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Cogn Behav Ther. 2016 Nov;45(6):445-57. doi: 10.1080/16506073.2016.1194454. Epub 2016 Jun 16.

Cardiorespiratory fitness moderates the effect of an affect-guided physical activity prescription: a pilot randomized controlled trial.

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a Department of Psychology , Southern Methodist University , Dallas , TX , USA.
b Department of Psychology , University of Texas at Austin , Austin , TX , USA.
c Department of Psychology , Boston University , Boston , MA , USA.


Physical activity (PA) interventions have a clear role in promoting mental health. Current PA guidelines directed toward specific PA intensities may have negative effects on affective response to exercise, and affective response is an important determinant of PA adherence. In this randomized trial of 67 previously inactive adults, we compared the effects of a PA prescription emphasizing the maintenance of positive affect to one emphasizing a target heart rate, and tested the extent to which the effect of the affect-guided prescription on PA is moderated by cardiorespiratory fitness (CRF). We found the effect of an affect-guided prescription was significantly moderated by CRF. At one week, for participants with lower CRF (i.e. poor conditioning), the affect-guided prescription resulted in significantly greater change in PA minutes (M = 240.8) than the heart rate-guided prescription (M = 165.7), reflecting a moderate-sized effect (d = .55). For those with higher CRF (i.e. good conditioning), the means were in the opposite direction but not significantly different. At one month, the same pattern emerged but the interaction was not significant. We discuss the implications of these findings for the type of PA prescriptions offered to individuals in need.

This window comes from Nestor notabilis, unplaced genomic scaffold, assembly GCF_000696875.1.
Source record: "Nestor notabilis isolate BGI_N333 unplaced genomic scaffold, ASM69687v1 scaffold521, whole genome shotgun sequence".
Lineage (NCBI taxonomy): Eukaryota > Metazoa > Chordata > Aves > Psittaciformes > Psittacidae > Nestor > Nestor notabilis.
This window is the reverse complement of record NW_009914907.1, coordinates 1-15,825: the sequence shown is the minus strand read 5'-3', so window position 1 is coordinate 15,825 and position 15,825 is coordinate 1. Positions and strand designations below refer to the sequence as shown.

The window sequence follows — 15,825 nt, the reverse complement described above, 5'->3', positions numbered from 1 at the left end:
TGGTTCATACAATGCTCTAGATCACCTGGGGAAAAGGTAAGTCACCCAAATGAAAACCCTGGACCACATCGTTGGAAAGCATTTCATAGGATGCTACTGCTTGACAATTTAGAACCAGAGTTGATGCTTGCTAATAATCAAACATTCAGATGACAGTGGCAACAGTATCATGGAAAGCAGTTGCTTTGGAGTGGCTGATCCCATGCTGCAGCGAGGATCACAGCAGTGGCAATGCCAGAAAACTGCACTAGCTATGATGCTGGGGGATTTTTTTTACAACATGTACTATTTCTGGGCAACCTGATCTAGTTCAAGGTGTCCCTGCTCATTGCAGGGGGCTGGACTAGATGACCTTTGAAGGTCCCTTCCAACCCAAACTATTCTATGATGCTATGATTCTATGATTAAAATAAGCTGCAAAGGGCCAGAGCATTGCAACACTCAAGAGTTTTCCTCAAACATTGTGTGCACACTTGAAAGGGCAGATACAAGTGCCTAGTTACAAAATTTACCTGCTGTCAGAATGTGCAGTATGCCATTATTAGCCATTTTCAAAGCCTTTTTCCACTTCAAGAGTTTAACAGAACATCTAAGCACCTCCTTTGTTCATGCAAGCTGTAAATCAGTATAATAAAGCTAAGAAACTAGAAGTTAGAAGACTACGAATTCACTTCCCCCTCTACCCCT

Affective response; NCT02507869; cardiorespiratory fitness; intervention; physical activity

[Indexed for MEDLINE]

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